Leo is a skater and a prolific UK skate photographer
I’ve ridden a skateboard since about the age of 10 years old. I got my first camera at age 7 and have enjoyed photography ever since.
I never really took it that seriously until I started to document my friends riding skateboards. This was around age 14 or 15. I pursued photography in my Art and Design A-Level but was told that they didn’t have the means to assess it at my school. So I tried to take it at degree level but there just weren’t any practical photography degrees around in 1993.
All the while this was going on, I carried on shooting skateboarding for fun in my spare time. It wasn’t until I finished university and moved to Manchester that I really got into shooting skate photos.
This is where the creative process part started to kick in. I think that every good skate photographer really has to skate or have skated or have an affinity and deep understanding of skateboarding to shoot a decent skate image. Having travelled with skateboarding all over this country and a fair few others across the world I can honestly say that skateboarders are pretty much the same the world over. The basic elements that make them tick are very similar: the need to exercise and move whilst being creative, progressing and having fun in a non-competitive atmosphere. These things are difficult to achieve all in one go.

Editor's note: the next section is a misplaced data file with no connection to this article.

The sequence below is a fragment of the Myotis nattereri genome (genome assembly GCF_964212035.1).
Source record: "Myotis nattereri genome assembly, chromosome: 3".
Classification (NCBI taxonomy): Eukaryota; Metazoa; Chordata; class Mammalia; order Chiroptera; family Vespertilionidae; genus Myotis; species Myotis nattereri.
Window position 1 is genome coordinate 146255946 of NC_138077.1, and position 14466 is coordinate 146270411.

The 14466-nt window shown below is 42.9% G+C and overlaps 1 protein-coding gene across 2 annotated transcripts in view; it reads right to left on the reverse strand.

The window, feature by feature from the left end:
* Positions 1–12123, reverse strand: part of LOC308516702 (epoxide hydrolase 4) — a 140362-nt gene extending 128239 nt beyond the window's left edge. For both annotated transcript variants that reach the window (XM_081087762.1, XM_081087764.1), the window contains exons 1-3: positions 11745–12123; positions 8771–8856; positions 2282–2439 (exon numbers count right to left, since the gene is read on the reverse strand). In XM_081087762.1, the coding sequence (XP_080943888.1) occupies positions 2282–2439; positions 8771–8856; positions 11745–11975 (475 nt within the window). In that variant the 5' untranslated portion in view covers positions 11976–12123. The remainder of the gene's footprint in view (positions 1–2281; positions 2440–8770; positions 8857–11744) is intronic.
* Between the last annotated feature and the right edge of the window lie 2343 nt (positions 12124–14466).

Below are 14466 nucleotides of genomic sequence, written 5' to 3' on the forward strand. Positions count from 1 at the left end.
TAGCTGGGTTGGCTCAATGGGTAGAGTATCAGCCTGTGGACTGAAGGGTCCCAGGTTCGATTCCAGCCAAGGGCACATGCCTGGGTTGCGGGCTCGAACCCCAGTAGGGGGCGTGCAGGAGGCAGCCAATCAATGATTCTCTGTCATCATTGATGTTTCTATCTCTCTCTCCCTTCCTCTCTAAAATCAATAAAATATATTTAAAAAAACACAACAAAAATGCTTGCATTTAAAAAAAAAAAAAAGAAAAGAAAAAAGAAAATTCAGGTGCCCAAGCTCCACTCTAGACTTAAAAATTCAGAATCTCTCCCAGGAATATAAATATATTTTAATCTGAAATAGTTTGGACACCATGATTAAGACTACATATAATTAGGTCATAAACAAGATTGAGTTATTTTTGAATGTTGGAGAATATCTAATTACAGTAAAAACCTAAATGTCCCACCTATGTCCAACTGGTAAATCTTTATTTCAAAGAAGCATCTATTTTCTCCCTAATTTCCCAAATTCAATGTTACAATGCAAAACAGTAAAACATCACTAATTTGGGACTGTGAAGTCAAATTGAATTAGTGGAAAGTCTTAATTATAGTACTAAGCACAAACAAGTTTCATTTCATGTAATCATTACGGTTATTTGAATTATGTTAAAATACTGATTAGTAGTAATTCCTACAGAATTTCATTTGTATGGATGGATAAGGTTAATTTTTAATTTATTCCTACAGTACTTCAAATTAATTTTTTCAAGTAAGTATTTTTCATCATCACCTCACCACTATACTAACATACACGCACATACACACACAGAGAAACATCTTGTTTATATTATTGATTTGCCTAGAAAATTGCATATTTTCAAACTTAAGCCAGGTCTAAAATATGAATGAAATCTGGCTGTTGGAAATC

Back in the Manchester days I was surrounded by talented skateboarders tearing up the the old and new architecture of the city. Everyone pretty much skated together. The group mentality and good vibes were and still are contagious.
I wanted to see if skaters in every city were the same and tell everyone about it. Thus began the process of shooting all the interesting skaters I met all over the UK. I think what I’m trying to say is that skateboarding attracts inherently creative people. This and the visual allure of the city naturally lends itself to being photographed.
Most stuff that skaters do is inspirational.
The No Comply Network is RAD!
Anything that promotes skateboarding and skateboarders in a progressive and artistic way without trying to highlight the ‘competitive’ or ‘sport’ bits has got to be a good thing.